I have previously written about my fondness for the Grand Palais, the glass, iron and stone structure near the Champs-Elysées that is dedicated to temporary exhibits. Recently I saw two very different shows there, a Helmut Newton retrospective and an exhibit called "Animal Beauty" about the depiction of animals in art.
I've never been a big Helmut Newton fan. While I can admire his technical skill and the fact that he has a distinctive vision, his use of nudity and S&M tropes in what are ostensibly fashion photos tend to get my feminist hackles up (the phrases "women as objects" and "the male gaze" spring to mind). I've read interviews where he talked about nudity as revealing truth and how he wanted fashion photos not look like fashion photos, but deep down I always suspected it was just an excuse to photograph beautiful women without their clothes on.
And while I am not a total Newton convert, I do have to say that seeing the retrospective did what good retrospectives should - it made me give the artist's work a long second look. Seeing the large-sized photos in person is a very different experience than seeing them in a magazine. For the first time, I could see that the women in all their nakedness or dominatrix gear really do have a defiant power and are not mere objects. (In fact, there was one large photo of a solitary bull who's expression, I swear, looked just like models in the large nudes).
Many of Newton's fashion shoots included images of images (tv's, x-rays, a photographer or filmmaker shooting the scene within the scene) which add an extra layer of commentary on the whole "gaze" issue. So clearly there's a lot more going on here than cool pictures of hot women. I'm not sure where this exhibit is going after Paris, but if you get the chance, I definitely recommend seeing it for yourself - but leave the kids (if you've got them) at home.
An exhibit that is much more child friendly is "Beauté Animale", which traces the representation of animals in art from the Renaissance to the modern day. To be honest, I've never much thought about when and how animals first appeared in art but it makes sense that the evolution of animal art would mirror how humans perceive animals throughout history (from objects of study to cherished members of the family) as well as how art itself has evolved (from religious depictions through naturalism to a more personal vision).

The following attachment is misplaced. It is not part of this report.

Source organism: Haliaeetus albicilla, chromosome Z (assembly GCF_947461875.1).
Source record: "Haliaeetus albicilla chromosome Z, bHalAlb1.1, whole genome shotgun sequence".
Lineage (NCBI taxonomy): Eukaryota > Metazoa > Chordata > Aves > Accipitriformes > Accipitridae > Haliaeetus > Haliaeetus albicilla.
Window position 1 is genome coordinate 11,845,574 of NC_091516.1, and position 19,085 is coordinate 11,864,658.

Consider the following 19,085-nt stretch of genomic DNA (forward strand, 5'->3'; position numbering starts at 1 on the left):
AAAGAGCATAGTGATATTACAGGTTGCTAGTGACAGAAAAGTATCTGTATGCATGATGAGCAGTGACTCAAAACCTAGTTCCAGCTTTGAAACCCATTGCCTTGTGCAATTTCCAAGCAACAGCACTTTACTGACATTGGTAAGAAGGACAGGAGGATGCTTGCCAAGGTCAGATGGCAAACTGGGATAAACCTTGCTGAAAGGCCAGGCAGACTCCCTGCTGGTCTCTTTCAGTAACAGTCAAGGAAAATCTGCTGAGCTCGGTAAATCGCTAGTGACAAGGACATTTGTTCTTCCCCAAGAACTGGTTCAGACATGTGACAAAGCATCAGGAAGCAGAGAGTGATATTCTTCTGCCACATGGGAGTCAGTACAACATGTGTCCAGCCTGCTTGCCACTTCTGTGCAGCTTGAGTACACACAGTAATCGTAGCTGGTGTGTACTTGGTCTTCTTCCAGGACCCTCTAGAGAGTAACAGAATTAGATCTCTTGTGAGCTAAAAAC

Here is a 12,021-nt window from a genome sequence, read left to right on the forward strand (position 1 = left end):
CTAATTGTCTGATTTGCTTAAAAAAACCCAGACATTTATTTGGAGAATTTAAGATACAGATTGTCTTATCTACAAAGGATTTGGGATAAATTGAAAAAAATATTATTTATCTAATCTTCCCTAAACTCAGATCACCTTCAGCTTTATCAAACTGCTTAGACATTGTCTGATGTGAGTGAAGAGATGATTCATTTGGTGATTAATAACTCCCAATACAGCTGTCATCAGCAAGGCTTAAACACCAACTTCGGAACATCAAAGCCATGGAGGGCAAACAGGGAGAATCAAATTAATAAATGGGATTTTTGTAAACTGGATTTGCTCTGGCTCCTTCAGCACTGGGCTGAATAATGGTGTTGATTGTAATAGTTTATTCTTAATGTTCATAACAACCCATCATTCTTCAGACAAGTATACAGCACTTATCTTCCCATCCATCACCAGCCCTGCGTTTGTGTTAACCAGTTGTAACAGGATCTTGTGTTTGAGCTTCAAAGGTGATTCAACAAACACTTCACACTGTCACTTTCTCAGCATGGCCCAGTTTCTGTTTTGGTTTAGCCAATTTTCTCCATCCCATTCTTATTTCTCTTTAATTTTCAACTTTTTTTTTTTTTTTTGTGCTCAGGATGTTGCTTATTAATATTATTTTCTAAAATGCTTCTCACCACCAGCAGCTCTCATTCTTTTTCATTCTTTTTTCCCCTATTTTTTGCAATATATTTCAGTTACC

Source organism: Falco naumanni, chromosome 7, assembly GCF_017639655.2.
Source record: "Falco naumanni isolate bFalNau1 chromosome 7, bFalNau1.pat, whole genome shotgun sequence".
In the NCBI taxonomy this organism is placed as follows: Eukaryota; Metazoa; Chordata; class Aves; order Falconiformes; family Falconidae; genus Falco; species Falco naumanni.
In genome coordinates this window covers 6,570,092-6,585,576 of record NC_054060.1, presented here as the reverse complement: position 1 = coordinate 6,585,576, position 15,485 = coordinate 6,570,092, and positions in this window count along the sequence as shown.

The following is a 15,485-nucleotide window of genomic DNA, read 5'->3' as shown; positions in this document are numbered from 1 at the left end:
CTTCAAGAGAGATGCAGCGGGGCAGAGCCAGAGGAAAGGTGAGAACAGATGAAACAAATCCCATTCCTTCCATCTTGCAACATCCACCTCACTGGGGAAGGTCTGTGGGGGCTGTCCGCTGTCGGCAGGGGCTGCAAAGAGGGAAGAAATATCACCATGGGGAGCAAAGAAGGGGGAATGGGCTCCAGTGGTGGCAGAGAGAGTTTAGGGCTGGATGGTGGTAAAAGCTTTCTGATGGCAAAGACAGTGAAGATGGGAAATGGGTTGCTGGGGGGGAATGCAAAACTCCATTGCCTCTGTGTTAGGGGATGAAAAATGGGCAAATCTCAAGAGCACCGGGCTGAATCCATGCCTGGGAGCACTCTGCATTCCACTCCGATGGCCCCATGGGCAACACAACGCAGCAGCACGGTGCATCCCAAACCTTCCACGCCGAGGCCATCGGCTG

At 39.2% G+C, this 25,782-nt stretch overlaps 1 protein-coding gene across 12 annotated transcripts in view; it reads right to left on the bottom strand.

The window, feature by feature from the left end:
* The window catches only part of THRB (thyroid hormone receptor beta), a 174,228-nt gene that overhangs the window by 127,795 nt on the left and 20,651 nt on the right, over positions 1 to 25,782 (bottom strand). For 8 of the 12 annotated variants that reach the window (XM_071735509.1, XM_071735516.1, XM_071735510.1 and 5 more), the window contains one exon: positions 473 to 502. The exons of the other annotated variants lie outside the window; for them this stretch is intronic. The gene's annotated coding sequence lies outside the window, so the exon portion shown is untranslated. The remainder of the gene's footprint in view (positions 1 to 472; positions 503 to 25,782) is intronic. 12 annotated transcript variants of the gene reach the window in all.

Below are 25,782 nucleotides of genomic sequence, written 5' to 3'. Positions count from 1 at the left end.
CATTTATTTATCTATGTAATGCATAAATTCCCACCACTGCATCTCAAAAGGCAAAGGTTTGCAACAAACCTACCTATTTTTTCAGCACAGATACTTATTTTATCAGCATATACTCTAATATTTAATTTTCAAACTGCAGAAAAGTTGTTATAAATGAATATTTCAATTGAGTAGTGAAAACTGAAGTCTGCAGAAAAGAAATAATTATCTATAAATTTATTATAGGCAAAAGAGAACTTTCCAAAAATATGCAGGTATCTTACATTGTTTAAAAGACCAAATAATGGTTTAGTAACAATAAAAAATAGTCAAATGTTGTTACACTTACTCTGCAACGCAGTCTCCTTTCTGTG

The drawings, paintings and sculptures presented in the exhibit all depict animals as the focus, rather than just a background element. Artists as diverse as Audubon, Dégas, Louise Bourgeoise and Jeff Koons are represented and I particularly appreciated the sleek sculptures of late 19th/early 20th century sculptor Pompon, whose work I didn't know very well.
As neither the Newton exhibit or Beauté Animale takes too long to see, they provide the perfect opportunity to go across the street for a visit to the Petit Palais. Like the Grand Palais, the Petit Palais was built for the 1900 World's Fair. It was thereafter given to the city of Paris for use as fine arts museum. Most first time visitors to Paris never make it to the Petit Palais as it's much smaller and less well-known than the Louvre or the d'Orsay, whose enormous collections cover much of the same artistic territory.
But that's a shame, since what the Petit Palais lacks in quantity it makes up for in quality and has the big advantage of being one of the few free museums in Paris. When I went recently, there was a lovely mini-exhibit of School of Nancy art-nouveau glasswork. There are also fine paintings by Courbet, Monet and Cézanne among others. Yes, you can see similar works in the d'Orsay, but not in the same setting. The building itself, with its stained-glass windows, mosäic floors and semi-circular interior garden, is a work of art. (Paris Insider's tip: the pleasant café, which looks out onto the garden, is one of the best places in the area for a light lunch or hot drink).
So if you're coming to Paris, or live here and haven't visited since its renovation, I highly recommend stopping by the Petit Palais. After the bustle of the Champs-Elysées or the immensity of the Grand Palais, it's an approachable oasis of calm and beauty. And did I mention it's free?